To attract consumers, Google is offering $10 rebates to people who use Checkout to complete online purchases from participating merchants. Checkout offers discounts to merchants who buy AdWords (for every $1 merchants spend on Google AdWords, they can process $10 for free), and merchants will have a Checkout shopping-cart icon next to their listings to indicate they accept Checkout.
Google versus PayPal
Although Google denies Checkout is meant to compete with PayPal, experts say it does, indeed, challenge the 100-million-customerstrong PayPal, and it wouldn’t be hard for Google to roll out a consumer-to-consumer service. For now, it appears it is cherry-picking the higher end of the market. Demographic and sales-pattern information garnered through Checkout could prove much more valuable to Google than transaction fees for small, individ ual-to-individual payments.
Checkout bundled with AdWords could be a powerful incentive for merchants to advertise with Google, boosting AdWord sales. Additionally, analysts and investors have criticized Google for being heavily dependent on online ad sales, so a recurring revenue stream that relies on ecommerce is a strong response to that criticism.
PayPal could, in theory, be a payment option within the Checkout platform. Indeed, Google is rumored to have provided eBay, Inc. (PayPal’s parent company) with information about Checkout.Will the olive branch work? EBay currently has a loophole (its Safe Payments Policy introduced last October) that allows it to ban mention of Checkout in merchants’ eBay listings, which it has done, citing that Checkout is unproven. Experts predict a clash of the online Titans as PayPal and Google Checkout go headto- head over consumers’ e-wallets.
Pay By Touch
Pay By Touch uses front-end biometric authentication in the form of fingerprint scans for payment, age verification, check cashing and loyalty programs. At checkout, shoppers place a finger on a reader and enter a search number (usually their phone number). They are then authenticated and presented with a list of financial accounts from which they select their payment method. Transactions are then processed as if a card or check were present. Loyalty programs are automatically recognized.
Pay By Touch’s strategy
Pay By Touch launched its product in Piggly Wiggly stores in 2004. It now has 154,000 retail clients across the country. In addition to Piggly Wiggly, it has implementations and pilot programs at such retailers as Supervalu, Inc.’s Albertsons, Cub Foods, Farm Fresh, bigg’s, and Jewel-Osco stores, Lowes Food Stores, Inc.; and Quiznos restaurants. Pay By Touch alsomanages opt-in shopper rewards programs for Food Lion, LLC, Sally Beauty Co., Inc.,United Parcel Service of America, Inc. and Winn-Dixie Stores, Inc.
According to Shannon Riordan, Pay By Touch director of marketing, the company has also established “solid, strategic partnerships with top global category leaders” such as IBM, Accenture, Discover Financial Services, VeriFone, Ingenico, Hypercom Corp., Radiant Systems, Inc., Cogent Systems, Inc., NCR Corp., Certegy, Inc. and MTXEPS, Inc., among others.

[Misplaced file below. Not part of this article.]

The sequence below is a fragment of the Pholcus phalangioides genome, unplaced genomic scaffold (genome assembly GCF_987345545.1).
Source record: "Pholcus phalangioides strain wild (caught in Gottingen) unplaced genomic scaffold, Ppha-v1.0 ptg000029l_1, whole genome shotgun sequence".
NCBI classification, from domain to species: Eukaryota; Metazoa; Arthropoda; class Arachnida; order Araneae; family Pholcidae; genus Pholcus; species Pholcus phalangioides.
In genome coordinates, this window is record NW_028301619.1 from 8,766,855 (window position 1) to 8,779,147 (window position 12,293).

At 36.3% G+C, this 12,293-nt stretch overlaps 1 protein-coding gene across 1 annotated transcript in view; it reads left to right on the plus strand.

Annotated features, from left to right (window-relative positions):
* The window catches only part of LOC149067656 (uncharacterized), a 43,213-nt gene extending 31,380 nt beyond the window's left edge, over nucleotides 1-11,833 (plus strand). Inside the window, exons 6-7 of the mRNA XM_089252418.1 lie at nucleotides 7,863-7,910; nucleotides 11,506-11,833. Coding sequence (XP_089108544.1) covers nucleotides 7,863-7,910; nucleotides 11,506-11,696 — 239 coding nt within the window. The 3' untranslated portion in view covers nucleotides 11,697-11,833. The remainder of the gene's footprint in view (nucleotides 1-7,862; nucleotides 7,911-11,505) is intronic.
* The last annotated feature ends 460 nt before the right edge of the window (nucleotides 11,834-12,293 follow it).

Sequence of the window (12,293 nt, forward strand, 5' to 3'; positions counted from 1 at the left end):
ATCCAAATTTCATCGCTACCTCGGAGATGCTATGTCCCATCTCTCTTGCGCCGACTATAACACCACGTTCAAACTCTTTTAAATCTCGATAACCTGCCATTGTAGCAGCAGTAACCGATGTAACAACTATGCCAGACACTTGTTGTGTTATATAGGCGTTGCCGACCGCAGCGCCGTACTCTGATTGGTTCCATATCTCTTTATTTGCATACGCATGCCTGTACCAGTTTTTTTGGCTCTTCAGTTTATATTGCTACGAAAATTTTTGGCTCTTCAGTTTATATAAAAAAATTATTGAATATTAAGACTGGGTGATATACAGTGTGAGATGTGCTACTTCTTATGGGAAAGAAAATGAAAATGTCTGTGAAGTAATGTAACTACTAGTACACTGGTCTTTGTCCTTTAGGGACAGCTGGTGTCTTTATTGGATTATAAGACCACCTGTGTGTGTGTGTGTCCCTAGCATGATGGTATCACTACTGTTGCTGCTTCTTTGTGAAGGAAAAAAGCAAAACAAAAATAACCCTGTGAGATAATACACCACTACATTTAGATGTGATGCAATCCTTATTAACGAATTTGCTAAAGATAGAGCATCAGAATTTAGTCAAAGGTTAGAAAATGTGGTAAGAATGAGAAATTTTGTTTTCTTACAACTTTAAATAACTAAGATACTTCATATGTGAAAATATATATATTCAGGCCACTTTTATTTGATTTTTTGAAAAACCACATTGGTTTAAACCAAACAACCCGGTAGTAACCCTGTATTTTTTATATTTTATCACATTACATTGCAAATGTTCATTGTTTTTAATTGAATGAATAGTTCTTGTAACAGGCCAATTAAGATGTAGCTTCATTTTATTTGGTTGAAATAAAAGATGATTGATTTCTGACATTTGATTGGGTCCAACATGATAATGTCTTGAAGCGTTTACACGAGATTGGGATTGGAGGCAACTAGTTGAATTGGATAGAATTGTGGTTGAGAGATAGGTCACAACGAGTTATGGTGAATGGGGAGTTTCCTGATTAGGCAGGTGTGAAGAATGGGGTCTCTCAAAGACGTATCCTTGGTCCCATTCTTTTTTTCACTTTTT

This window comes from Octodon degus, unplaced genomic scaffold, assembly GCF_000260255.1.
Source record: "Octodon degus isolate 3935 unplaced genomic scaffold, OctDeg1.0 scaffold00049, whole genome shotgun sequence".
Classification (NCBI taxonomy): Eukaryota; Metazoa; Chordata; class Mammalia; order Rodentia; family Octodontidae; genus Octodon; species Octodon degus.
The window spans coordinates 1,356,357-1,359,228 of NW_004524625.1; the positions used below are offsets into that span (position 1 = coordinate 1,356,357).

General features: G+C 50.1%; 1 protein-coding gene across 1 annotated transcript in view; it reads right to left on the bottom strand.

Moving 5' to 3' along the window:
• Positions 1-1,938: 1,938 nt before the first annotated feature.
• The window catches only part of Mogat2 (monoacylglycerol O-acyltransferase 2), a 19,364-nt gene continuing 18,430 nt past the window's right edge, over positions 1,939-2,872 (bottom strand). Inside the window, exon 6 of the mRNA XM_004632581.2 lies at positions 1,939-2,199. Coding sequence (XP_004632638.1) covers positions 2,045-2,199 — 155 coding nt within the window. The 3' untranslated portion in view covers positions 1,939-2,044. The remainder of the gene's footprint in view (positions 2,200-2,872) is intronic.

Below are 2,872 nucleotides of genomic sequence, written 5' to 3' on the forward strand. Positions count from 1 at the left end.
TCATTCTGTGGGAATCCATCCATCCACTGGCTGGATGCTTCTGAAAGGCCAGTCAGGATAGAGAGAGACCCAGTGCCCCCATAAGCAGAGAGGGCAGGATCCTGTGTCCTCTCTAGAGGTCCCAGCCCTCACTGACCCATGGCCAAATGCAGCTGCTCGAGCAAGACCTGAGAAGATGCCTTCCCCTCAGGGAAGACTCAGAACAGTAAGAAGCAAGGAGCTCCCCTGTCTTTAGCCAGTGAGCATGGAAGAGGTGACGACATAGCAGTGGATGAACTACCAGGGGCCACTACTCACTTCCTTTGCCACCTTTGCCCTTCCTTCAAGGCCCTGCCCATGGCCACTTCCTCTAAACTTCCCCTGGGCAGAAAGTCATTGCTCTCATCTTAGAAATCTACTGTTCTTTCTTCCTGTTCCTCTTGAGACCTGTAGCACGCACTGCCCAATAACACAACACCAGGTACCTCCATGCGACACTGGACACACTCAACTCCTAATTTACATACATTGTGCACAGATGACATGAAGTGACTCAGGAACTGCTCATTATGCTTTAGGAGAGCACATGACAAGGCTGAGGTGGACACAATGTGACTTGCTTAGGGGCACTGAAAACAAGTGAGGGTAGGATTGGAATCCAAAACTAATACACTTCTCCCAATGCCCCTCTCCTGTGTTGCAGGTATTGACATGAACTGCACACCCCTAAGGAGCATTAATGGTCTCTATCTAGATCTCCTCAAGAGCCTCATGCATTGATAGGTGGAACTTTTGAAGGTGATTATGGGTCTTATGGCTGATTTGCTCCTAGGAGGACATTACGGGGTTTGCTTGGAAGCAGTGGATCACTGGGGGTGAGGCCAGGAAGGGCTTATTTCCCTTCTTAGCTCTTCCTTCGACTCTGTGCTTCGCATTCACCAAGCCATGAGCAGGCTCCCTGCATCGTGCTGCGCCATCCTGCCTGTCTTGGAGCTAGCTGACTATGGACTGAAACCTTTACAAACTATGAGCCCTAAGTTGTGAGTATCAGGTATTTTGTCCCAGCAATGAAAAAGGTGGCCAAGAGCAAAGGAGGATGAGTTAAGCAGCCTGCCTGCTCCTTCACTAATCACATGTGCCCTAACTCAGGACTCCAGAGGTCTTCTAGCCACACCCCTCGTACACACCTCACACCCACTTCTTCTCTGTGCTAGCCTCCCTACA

Consumers sign up online for PayPal accounts. They can then draw cash from their online checking accounts or credit cards and send it to merchants or individuals. In addition, PayPal recently announced it intends to roll out a “virtual debit card” to “hundreds of thousands” of users by the end of August. Its virtual debit card is software the consumer downloads that generates a one-time MasterCard debit account number.
This can be used at online merchants who accept MasterCard (even if they don’t accept PayPal). PayPal isn’t charging merchants to handle these transactions. This, some sources say, is one shot in its battle with Google for online commerce dominance.
PayPal has more than 100 million users, and it reached $1 billion in revenue last year. According to Schatt, PayPal is now accepted by about a quarter of all merchants and represents approximately 10 percent of U.S. online sales volume. It also has accounts in 55 countries and can accept payment in multiple currencies. Its transaction fees start at $0.30 plus 2.9 percent of the total payment.
Schatt expects PayPal’s merchant services capabilities to deepen its relationships with online merchants and allow new online merchants to lower their overall cost of sales by bundling various merchant services with Web hosting and payment processing. PayPal spokeswoman Sara Bettencourt recently said the company is targeting small to mid-size businesses for growth. It’s likely to face a fierce challenge for that market from Google Checkout.
Secure-eBill is an online payment service owned by MODASolutions Corp. It appeals to consumers who bank online but don’t have credit cards or who don’t want to reveal personal financial information to online merchants. Consumers select the Secure-eBill icon when purchasing online. Seconds later, an invoice confirming the purchase arrives in their e-mail, and shoppers use online bank accounts to make payments. Merchants pay MODASolutions a 1 percent to 1.5 percent fee (depending on merchant volume) for SecureeBill transactions.
Secure-eBill was launched May 2005. It has a number of merchants live including Tool King, LLC, BigAlsOnline, Inc., www.nextwarehouse. com and CompSource, Inc. “The traction with the merchant community has been strong, including merchants that are in the top tier that cannot be disclosed at the moment,” said Marwan Forzley, Secure-eBill’s president and CEO. Forzley also said Secure-eBill has channel relationships with a number of companies such as Cardinal Commerce Corp., Novator Systems Ltd., ScanAlert, Inc. and Devix Group, LLC.
“In the next five years, the alternative paymentsmarket will see significant growth, and payment options like Secure-eBill, PayPal, Google’s Checkout and Bill Me Later will be available on many shopping carts,” Forzley said. “Secure-eBill extends online banking to the shopping cart, and we believe that we have a great opportunity … to help merchants tap into this large, growing and active base of online banking users.”